National Geographic : 1947 Dec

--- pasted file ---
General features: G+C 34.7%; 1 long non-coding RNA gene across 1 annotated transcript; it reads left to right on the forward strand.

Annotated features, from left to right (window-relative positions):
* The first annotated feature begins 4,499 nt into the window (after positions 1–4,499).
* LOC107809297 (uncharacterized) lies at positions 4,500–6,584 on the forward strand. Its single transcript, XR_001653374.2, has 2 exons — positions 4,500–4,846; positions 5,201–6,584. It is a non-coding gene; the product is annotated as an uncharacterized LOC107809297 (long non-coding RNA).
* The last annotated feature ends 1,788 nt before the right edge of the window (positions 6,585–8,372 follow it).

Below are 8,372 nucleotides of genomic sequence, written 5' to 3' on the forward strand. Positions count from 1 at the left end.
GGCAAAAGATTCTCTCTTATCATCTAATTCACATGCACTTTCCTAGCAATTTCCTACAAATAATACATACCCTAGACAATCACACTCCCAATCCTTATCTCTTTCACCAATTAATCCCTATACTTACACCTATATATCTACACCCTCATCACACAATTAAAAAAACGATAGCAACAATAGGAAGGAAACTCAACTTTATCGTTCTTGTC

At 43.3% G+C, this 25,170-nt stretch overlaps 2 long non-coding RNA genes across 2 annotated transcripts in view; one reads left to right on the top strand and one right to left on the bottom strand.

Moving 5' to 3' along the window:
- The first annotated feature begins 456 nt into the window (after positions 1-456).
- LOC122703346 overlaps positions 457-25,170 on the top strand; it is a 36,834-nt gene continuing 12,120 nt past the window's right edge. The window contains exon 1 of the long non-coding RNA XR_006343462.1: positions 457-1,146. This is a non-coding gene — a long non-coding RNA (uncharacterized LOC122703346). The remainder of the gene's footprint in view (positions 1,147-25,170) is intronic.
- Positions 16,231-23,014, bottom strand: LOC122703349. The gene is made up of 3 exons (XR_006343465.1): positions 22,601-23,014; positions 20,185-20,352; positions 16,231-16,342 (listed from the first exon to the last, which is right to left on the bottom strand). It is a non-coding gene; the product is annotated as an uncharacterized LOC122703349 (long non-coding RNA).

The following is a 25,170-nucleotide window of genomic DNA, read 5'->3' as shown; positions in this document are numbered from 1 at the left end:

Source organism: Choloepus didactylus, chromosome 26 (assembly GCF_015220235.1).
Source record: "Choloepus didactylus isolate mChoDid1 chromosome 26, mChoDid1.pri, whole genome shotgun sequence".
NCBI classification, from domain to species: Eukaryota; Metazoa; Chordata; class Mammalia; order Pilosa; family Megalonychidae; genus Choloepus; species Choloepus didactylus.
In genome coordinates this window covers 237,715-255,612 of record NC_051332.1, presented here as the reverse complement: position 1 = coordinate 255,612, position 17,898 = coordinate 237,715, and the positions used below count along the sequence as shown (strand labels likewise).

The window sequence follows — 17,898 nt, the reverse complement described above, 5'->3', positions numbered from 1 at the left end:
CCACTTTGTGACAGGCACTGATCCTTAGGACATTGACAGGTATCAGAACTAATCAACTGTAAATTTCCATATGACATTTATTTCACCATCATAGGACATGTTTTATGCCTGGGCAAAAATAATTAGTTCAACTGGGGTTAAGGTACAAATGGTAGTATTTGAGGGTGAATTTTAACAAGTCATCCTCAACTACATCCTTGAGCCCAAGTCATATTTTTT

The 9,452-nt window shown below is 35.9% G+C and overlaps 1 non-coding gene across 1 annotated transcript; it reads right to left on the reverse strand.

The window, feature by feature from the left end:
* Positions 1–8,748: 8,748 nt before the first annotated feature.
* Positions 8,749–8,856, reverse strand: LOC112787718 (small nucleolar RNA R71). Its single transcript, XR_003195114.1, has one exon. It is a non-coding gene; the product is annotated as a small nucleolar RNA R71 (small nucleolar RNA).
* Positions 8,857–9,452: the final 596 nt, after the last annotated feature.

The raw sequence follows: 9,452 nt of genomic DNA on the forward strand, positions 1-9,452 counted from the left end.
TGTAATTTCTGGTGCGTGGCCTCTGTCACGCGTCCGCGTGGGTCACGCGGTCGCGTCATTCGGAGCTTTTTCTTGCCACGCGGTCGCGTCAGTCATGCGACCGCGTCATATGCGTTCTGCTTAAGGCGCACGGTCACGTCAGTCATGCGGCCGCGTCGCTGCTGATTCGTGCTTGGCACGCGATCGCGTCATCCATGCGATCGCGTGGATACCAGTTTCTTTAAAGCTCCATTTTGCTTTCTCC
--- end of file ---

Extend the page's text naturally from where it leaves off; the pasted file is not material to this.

AP from Press Ass'n Water Diverted from the Spring of Dan Helps Make the Desert Bloom A life-giving stream is led from one of the Jordan's sources to a Jewish irrigation project several miles away. Besides nourishing the soil, such efforts often drain swamps and eliminate malaria problems. captured, brought them plagues. With awe they beheld how kine, separated from their young, brought back the Ark to Judean terri tory at the boundaries of Beth Shemesh (I Samuel 6:7-16). Step by step the Philistines were forced back, till swallowed in the limbo of history whence they had so martially emerged. The imprint of their culture did not survive the fall of the Pentapolis of their seacoast cities. The name Palestine, a modernization of Philistia, alone persists as a perpetual re minder both of the promise they had brought with them out of the west and the evanescence of all strength based on arms. On the beach of Gaza I saw a little Arab boy load his donkey and camel with hampers of sand for building purposes in the modern town. An archeologist can hardly refrain from wondering what its ultimate end will be, for these sands cover much of the stuff and story of history. From Dan to Beersheba one is constantly confronted with the dovetailing of the vibrant past with the brittle present. At the somnolent little town of Beersheba, on the border between the Desert and the Sown, water is still pumped from wells, one of which may possibly have been dug in its original form by Abraham. Jewish Pioneers Transform Palestine The largely uninhabited plain and desert of the Negeb, to the south of Beersheba, is being penetrated by Jewish pioneers. They are he roically planting colonies in its painful empti ness. In most of this area, sedentary civiliza tion has never hitherto established itself. Already these pilgrims, who grow trees as affirmations of their prayers, have achieved miracles of transformation in this as in other parts of Palestine.* * See, in the NATIONAL GEOCRAPIIIC MAGAZINE, "Palestine Today," by Francis Chase, Jr., October, 1946; and "American Fighters Visit Bible Lands," by Maynard Owen Williams, March, 1946.